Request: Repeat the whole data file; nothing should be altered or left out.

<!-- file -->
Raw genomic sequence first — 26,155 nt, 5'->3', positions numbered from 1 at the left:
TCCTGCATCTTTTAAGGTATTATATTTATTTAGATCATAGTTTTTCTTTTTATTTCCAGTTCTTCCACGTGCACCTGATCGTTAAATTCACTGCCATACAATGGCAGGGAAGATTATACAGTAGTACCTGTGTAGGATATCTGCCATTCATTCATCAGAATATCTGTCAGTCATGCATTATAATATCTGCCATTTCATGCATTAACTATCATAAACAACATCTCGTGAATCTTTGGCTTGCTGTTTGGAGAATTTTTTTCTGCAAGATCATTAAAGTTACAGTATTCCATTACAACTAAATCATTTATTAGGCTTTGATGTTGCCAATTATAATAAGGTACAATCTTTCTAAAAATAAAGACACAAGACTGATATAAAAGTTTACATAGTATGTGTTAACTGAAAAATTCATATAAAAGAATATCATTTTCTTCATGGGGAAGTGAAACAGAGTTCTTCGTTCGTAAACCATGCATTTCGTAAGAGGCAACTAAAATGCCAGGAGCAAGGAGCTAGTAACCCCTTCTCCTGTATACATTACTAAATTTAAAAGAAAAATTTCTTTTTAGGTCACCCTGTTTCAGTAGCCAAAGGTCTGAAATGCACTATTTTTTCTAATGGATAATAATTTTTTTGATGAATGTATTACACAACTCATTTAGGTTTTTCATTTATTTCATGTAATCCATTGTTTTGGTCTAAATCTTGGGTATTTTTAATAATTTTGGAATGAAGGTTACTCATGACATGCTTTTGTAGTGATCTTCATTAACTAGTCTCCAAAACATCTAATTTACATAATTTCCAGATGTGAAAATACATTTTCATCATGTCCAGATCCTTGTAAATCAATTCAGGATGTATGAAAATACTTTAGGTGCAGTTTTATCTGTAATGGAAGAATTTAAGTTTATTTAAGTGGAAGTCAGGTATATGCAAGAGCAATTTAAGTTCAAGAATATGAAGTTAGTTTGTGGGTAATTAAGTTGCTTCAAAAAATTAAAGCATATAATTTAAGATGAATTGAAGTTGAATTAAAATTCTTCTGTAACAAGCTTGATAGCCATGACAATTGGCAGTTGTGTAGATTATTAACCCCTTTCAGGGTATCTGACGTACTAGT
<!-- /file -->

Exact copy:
Raw genomic sequence first — 26,155 nt, 5'->3', positions numbered from 1 at the left:
TCCTGCATCTTTTAAGGTATTATATTTATTTAGATCATAGTTTTTCTTTTTATTTCCAGTTCTTCCACGTGCACCTGATCGTTAAATTCACTGCCATACAATGGCAGGGAAGATTATACAGTAGTACCTGTGTAGGATATCTGCCATTCATTCATCAGAATATCTGTCAGTCATGCATTATAATATCTGCCATTTCATGCATTAACTATCATAAACAACATCTCGTGAATCTTTGGCTTGCTGTTTGGAGAATTTTTTTCTGCAAGATCATTAAAGTTACAGTATTCCATTACAACTAAATCATTTATTAGGCTTTGATGTTGCCAATTATAATAAGGTACAATCTTTCTAAAAATAAAGACACAAGACTGATATAAAAGTTTACATAGTATGTGTTAACTGAAAAATTCATATAAAAGAATATCATTTTCTTCATGGGGAAGTGAAACAGAGTTCTTCGTTCGTAAACCATGCATTTCGTAAGAGGCAACTAAAATGCCAGGAGCAAGGAGCTAGTAACCCCTTCTCCTGTATACATTACTAAATTTAAAAGAAAAATTTCTTTTTAGGTCACCCTGTTTCAGTAGCCAAAGGTCTGAAATGCACTATTTTTTCTAATGGATAATAATTTTTTTGATGAATGTATTACACAACTCATTTAGGTTTTTCATTTATTTCATGTAATCCATTGTTTTGGTCTAAATCTTGGGTATTTTTAATAATTTTGGAATGAAGGTTACTCATGACATGCTTTTGTAGTGATCTTCATTAACTAGTCTCCAAAACATCTAATTTACATAATTTCCAGATGTGAAAATACATTTTCATCATGTCCAGATCCTTGTAAATCAATTCAGGATGTATGAAAATACTTTAGGTGCAGTTTTATCTGTAATGGAAGAATTTAAGTTTATTTAAGTGGAAGTCAGGTATATGCAAGAGCAATTTAAGTTCAAGAATATGAAGTTAGTTTGTGGGTAATTAAGTTGCTTCAAAAAATTAAAGCATATAATTTAAGATGAATTGAAGTTGAATTAAAATTCTTCTGTAACAAGCTTGATAGCCATGACAATTGGCAGTTGTGTAGATTATTAACCCCTTTCAGGGTATCTGACGTACTAGT